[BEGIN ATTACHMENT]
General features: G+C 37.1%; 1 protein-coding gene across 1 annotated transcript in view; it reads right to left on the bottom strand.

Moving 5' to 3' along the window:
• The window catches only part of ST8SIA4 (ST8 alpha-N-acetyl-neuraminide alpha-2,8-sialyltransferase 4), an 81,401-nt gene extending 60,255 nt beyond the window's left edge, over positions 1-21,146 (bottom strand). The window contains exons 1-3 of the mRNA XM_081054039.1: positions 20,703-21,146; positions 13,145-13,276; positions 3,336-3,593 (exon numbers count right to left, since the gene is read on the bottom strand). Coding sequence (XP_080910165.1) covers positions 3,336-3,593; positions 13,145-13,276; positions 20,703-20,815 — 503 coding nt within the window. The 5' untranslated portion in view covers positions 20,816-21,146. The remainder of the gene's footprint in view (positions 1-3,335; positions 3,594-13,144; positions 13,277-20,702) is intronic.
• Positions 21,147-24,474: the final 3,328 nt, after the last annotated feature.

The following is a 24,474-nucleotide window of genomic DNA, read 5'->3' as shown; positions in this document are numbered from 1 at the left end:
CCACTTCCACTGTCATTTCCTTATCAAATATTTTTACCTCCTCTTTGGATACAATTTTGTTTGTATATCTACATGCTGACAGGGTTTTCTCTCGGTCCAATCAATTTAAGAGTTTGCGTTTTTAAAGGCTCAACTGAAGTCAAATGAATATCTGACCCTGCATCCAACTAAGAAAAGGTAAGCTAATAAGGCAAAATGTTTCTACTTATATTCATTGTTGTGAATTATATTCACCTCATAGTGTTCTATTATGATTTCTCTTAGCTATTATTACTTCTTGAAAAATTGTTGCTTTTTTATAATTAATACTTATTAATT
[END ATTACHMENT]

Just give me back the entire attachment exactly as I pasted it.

General features: G+C 37.1%; 1 protein-coding gene across 1 annotated transcript in view; it reads right to left on the bottom strand.

Moving 5' to 3' along the window:
• The window catches only part of ST8SIA4 (ST8 alpha-N-acetyl-neuraminide alpha-2,8-sialyltransferase 4), an 81,401-nt gene extending 60,255 nt beyond the window's left edge, over positions 1-21,146 (bottom strand). The window contains exons 1-3 of the mRNA XM_081054039.1: positions 20,703-21,146; positions 13,145-13,276; positions 3,336-3,593 (exon numbers count right to left, since the gene is read on the bottom strand). Coding sequence (XP_080910165.1) covers positions 3,336-3,593; positions 13,145-13,276; positions 20,703-20,815 — 503 coding nt within the window. The 5' untranslated portion in view covers positions 20,816-21,146. The remainder of the gene's footprint in view (positions 1-3,335; positions 3,594-13,144; positions 13,277-20,702) is intronic.
• Positions 21,147-24,474: the final 3,328 nt, after the last annotated feature.

The following is a 24,474-nucleotide window of genomic DNA, read 5'->3' as shown; positions in this document are numbered from 1 at the left end:
CCACTTCCACTGTCATTTCCTTATCAAATATTTTTACCTCCTCTTTGGATACAATTTTGTTTGTATATCTACATGCTGACAGGGTTTTCTCTCGGTCCAATCAATTTAAGAGTTTGCGTTTTTAAAGGCTCAACTGAAGTCAAATGAATATCTGACCCTGCATCCAACTAAGAAAAGGTAAGCTAATAAGGCAAAATGTTTCTACTTATATTCATTGTTGTGAATTATATTCACCTCATAGTGTTCTATTATGATTTCTCTTAGCTATTATTACTTCTTGAAAAATTGTTGCTTTTTTATAATTAATACTTATTAATT